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I often ask my gay friends if they can imagine marrying the one they love.
Dating as an institution is a relatively recent phenomenon which has mainly emerged in the last few centuries.
So, in 2010, with the blessing of family, relatives and friends, I had my fake wedding. We learned we had another choice if we were gay in this world — to come out of the closet. For ages she had regarded me as the "best and most reliable friend". In 2015, after Li and I had been together 11 years, Pflag China joined with two websites to take selected gay couples to get legally married in the United States. We told our love story via photos, videos and online. All the sweet feelings and mixed emotions came out. As a volunteer, I was responsible for the stage equipment and sound.
She even once said that if Li had a sister, she would marry her to me. Among the stories of 400 gay couples, ours stood out, according to the judges. All dressed up, Li and I waited impatiently to make our entrance to the ceremony. I could tell Li was very nervous — his palm was sweaty. The marriages would not be legally recognised in China, but when the nine couples entered in their exquisite red finery, with blessings and red envelopes from their parents and a traditional wedding song playing, I couldn't stop my tears flowing.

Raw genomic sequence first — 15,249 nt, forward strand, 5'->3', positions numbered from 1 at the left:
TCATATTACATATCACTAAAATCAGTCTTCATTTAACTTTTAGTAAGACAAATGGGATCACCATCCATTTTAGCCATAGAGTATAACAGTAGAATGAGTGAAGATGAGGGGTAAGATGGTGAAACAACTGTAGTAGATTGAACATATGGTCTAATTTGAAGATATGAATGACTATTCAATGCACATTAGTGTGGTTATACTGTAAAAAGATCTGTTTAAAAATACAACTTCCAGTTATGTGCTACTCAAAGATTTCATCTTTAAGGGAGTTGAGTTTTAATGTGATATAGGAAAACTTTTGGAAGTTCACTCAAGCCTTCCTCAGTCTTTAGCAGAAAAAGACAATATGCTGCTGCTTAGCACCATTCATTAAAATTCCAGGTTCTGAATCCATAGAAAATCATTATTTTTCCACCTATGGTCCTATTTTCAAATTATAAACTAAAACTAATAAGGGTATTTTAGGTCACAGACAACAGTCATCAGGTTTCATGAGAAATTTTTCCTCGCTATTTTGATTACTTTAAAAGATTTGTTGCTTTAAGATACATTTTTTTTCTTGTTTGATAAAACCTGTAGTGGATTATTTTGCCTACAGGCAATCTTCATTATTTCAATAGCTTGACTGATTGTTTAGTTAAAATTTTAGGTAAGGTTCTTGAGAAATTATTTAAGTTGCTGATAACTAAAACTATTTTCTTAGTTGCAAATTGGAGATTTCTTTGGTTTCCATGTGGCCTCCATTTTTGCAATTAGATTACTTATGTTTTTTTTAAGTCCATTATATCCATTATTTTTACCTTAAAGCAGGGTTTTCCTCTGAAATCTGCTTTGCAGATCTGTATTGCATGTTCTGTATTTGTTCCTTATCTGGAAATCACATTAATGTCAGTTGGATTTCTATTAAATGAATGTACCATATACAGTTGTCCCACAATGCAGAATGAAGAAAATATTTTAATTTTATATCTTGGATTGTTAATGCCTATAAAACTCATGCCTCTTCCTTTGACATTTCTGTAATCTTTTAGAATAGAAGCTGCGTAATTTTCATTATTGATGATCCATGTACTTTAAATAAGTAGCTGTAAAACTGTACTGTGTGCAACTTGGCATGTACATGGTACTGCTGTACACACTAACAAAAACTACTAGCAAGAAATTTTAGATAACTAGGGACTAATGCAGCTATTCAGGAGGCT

Years later, still in my home town of Lanzhou in central China, I plucked up the courage to tell my parents. I remember the night all too vividly: mother and father rushing to my apartment, the big fight, mum's tears. The pretence made life difficult for both Li and me. Eventually, another big step: Li's mum decided to move from Sichuan to Shanghai and live with us. They neither object to Li and me, nor do they support us. Maybe when we want to have a kid in the future, I will try to have a long talk with them.
In the end, we agreed we wouldn't talk about it anymore. And yet, even after I had been with Li for three years, even though my parents knew I was gay, even though I now lived far away from them, they were pressuring me to marry a woman. This time I was looking for a lesbian for a "marriage of convenience". My parents were asking awkward questions, like why were there men's undies but no bras in my room. The lesbian I had married broke up with her girlfriend and also decided to end our marriage. Soon Li and I met some volunteers from Pflag, an NGO for gay rights in China. But I did marry a woman once, so maybe it takes the pressure off me. This year we celebrated our second anniversary by joining a special Pflag China event — a cruise ship adventure where nine gay couples would get married in traditional Chinese style.